6. ^ a b c d e Antoine Cavaigneaux (1980–83). "Lexikalische Listen". In Erich Ebeling, Bruno Meissner, Dietz Otto Edzard. Reallexikon der Assyriologie und Vorderasiatischen Archäologie: volume 6, Klagegesang - Libanon. Walter De Gruyter. pp. 609–641. 
  7. ^ a b W. G. Lambert (1969). "Götterlisten". Reallexikon Der Assyriologie Und Vorderasiatischen Archäologie, Bd. 3/6. p. 478. 
  8. ^ a b A. R. George (1993). House Most High: The Temples of Ancient Mesopotamia. Eisenbrauns. p. 5. 
  9. ^ a b c d e f Niek Veldhuis (2010). "Guardians of Tradition: Early Dynastic Lexical Texts in Old Babylonian Copies". In Heather D. Baker, Eleanor Robson, Gábor Zólyomi. Your praise is sweet: A memorial volume for Jeremy Black. British Institute for the Study of Iraq. 
  10. ^ Niek Veldhuis (2011). "Levels of Literacy". In Karen Radner, Eleanor Robson. Oxford Handbook of Cuneiform Culture. Oxford University Press. p. 78.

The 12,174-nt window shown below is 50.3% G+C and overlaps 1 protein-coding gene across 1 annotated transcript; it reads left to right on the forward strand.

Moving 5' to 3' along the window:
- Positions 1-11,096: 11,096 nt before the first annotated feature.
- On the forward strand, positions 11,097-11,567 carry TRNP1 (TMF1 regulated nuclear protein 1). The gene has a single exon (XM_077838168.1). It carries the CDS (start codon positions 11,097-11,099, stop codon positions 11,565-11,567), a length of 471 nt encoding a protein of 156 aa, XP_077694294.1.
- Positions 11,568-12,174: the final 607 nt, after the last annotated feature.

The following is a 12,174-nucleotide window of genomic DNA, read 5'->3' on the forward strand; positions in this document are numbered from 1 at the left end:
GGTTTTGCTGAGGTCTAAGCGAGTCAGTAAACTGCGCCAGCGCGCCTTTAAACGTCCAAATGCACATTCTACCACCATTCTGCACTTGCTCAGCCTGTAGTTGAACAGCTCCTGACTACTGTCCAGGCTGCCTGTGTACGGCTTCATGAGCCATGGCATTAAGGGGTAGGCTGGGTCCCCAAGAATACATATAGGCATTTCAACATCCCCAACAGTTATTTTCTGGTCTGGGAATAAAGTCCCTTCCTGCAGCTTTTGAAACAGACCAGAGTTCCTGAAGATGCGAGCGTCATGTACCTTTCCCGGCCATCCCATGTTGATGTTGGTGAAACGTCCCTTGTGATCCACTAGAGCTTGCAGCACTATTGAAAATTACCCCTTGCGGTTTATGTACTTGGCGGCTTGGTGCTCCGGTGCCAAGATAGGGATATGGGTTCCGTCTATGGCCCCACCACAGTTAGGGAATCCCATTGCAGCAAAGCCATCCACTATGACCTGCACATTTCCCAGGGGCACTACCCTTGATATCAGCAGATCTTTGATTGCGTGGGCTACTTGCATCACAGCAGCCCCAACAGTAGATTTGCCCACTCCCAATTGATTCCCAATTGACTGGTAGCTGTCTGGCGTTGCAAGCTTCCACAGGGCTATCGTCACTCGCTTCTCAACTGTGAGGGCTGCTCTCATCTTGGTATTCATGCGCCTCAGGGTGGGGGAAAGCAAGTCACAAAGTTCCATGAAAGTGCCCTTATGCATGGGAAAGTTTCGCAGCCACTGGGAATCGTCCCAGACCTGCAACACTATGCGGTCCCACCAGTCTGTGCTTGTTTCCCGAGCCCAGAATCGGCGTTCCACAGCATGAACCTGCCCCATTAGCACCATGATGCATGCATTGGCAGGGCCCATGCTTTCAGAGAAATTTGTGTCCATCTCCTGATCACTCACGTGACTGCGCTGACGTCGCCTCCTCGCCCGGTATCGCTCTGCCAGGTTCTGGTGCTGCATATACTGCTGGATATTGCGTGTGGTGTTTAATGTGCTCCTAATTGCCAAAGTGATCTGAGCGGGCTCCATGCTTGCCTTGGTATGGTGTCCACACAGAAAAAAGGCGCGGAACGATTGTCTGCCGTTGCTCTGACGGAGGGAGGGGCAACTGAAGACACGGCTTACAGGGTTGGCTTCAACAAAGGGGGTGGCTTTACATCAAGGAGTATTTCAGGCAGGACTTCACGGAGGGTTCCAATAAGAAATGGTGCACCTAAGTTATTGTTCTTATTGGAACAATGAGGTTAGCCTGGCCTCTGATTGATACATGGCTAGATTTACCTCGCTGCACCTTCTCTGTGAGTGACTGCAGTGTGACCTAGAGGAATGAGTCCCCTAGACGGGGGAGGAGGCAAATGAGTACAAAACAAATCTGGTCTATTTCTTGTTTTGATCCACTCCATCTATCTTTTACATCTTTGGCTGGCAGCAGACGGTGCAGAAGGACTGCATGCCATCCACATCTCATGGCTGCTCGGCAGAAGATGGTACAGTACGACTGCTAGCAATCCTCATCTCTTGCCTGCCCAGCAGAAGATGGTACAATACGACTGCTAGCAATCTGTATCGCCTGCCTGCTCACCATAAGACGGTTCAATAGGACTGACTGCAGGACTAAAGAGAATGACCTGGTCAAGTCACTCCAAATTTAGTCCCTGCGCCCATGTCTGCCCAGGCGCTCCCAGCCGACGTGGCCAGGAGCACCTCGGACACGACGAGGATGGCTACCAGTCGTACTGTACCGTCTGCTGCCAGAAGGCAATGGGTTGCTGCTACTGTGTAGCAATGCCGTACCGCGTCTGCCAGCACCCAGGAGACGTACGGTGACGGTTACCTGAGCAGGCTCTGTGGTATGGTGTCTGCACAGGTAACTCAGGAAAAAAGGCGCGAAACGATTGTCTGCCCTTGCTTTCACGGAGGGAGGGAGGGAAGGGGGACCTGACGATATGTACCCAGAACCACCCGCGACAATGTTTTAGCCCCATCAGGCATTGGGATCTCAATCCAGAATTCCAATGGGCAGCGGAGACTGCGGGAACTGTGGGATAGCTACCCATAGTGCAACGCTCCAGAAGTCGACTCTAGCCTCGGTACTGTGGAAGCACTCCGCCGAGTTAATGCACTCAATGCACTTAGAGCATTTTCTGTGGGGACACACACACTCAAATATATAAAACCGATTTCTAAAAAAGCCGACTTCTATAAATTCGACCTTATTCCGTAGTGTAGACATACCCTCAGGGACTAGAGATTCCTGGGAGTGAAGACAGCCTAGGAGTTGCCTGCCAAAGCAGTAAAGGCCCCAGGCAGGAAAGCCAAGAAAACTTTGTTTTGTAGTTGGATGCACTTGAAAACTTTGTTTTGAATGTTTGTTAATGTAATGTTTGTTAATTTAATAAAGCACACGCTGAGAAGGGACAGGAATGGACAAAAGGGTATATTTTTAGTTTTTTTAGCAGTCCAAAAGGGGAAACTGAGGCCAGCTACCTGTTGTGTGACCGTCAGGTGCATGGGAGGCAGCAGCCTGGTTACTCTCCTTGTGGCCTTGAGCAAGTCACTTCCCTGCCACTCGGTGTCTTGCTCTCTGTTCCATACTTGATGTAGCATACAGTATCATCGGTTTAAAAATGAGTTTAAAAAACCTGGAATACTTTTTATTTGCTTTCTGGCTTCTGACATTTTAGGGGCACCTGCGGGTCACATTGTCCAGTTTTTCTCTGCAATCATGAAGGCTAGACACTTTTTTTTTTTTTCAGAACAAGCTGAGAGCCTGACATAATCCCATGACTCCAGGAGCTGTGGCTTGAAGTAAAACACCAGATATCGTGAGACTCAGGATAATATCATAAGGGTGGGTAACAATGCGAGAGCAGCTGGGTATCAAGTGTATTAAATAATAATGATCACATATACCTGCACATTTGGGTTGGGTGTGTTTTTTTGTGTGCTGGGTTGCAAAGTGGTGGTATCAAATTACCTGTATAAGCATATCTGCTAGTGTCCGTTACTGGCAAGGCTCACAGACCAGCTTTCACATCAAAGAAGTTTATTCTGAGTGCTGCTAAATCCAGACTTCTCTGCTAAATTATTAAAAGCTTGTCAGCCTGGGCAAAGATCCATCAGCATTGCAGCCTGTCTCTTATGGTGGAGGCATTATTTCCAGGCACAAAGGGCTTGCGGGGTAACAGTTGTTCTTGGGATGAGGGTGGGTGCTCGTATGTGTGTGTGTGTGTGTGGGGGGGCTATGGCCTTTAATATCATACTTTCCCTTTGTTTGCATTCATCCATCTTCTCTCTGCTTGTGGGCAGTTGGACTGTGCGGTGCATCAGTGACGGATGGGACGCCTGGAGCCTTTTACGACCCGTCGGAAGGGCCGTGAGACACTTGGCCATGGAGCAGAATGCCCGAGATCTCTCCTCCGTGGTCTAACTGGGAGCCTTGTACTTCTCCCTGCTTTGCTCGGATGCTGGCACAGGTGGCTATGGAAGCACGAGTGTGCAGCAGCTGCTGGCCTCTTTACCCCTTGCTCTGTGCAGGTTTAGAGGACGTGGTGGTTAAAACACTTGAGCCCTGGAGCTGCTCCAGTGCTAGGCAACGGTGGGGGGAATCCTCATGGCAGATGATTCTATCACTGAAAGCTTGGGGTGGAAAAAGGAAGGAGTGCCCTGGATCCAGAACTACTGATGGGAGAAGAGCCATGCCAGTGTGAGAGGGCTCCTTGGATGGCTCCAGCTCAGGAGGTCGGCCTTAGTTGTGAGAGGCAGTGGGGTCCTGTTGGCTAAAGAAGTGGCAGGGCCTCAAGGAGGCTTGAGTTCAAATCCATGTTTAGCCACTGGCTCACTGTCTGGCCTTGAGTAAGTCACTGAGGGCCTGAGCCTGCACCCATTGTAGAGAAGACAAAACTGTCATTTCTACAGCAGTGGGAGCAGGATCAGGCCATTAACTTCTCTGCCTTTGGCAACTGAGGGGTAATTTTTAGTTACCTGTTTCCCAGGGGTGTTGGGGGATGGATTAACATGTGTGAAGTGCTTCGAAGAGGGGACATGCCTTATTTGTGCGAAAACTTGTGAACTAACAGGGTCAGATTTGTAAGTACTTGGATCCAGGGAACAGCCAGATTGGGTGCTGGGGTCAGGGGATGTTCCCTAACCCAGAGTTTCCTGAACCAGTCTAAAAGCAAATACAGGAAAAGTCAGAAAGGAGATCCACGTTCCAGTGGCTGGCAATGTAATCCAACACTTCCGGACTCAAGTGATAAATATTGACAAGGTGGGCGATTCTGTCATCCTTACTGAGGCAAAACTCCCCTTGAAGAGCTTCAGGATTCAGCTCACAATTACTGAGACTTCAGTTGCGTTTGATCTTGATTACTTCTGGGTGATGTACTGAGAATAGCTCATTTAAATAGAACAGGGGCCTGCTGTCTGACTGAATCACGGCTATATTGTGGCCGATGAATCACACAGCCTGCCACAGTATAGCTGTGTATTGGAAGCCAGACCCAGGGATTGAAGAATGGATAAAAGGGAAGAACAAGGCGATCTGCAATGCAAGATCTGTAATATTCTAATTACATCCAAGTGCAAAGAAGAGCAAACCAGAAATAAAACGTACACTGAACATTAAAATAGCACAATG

11. ^ Ulla Koch-Westenholz (1994). Mesopotamian Astrology. Museum Tusculanum Press. p. 187. 
  12. ^ tāmartu, CAD T p. 111.
  13. ^ makkūru, CAD M1, p. 133.
  14. ^ Niek Veldhuis (1998). "A Late Old Babylonian Proto-Kagal / Nigga Text". Acta Sumerologica 20: 211. 
  15. ^ a b Niek Veldhuis (2006). "How did they Learn Cuneiform? “Tribute/Word List C” as an Elementary Exercise". In Piotr Michalowski, Niek Veldhuis. Approaches to Sumerian Literature: Studies in Honour of Stip (H. L. J. Vanstiphout). Brill. 
  16. ^ William W. Hallo (Jan–Apr 1982). "Notes from the Babylonian Collection, II: Old Babylonian HAR-ra". Journal of Cuneiform Studies 34 (1/2): 84. JSTOR 1359994. 
  17. ^ Yoram Cohen (2012). "The Ugu-mu Fragment from Ḫattuša/Boğazköy KBo 13.2". Journal of Near Eastern Studies 71 (1): 1. JSTOR 664449. 
  18. ^ Jeremiah Peterson (2013). "A Preliminary Catalog of Old Babylonian Sources for the Curricular Personal Name List Ur-Nanshe". NABU (2): 34–36.  n. 21
  19. ^ Daisuke Shibata (2009). "An Old Babylonian manuscript of the Weidner god-list from Tell Taban". Iraq 71: 35.